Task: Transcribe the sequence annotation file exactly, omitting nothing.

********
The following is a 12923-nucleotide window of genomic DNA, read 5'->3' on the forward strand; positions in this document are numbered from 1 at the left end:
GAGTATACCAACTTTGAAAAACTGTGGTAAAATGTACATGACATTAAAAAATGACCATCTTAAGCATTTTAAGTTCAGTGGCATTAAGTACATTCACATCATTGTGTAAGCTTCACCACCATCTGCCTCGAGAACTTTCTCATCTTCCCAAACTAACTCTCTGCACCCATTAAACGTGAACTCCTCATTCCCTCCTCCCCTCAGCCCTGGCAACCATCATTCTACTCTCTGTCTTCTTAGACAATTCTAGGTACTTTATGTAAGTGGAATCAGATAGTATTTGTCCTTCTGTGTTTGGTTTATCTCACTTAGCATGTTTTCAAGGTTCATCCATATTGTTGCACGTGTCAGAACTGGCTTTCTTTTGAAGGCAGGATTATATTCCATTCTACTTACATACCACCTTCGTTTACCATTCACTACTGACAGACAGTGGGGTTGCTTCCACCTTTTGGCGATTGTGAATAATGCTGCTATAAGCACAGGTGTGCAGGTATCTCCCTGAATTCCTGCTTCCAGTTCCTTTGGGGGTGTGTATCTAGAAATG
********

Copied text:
The following is a 12923-nucleotide window of genomic DNA, read 5'->3' on the forward strand; positions in this document are numbered from 1 at the left end:
GAGTATACCAACTTTGAAAAACTGTGGTAAAATGTACATGACATTAAAAAATGACCATCTTAAGCATTTTAAGTTCAGTGGCATTAAGTACATTCACATCATTGTGTAAGCTTCACCACCATCTGCCTCGAGAACTTTCTCATCTTCCCAAACTAACTCTCTGCACCCATTAAACGTGAACTCCTCATTCCCTCCTCCCCTCAGCCCTGGCAACCATCATTCTACTCTCTGTCTTCTTAGACAATTCTAGGTACTTTATGTAAGTGGAATCAGATAGTATTTGTCCTTCTGTGTTTGGTTTATCTCACTTAGCATGTTTTCAAGGTTCATCCATATTGTTGCACGTGTCAGAACTGGCTTTCTTTTGAAGGCAGGATTATATTCCATTCTACTTACATACCACCTTCGTTTACCATTCACTACTGACAGACAGTGGGGTTGCTTCCACCTTTTGGCGATTGTGAATAATGCTGCTATAAGCACAGGTGTGCAGGTATCTCCCTGAATTCCTGCTTCCAGTTCCTTTGGGGGTGTGTATCTAGAAATG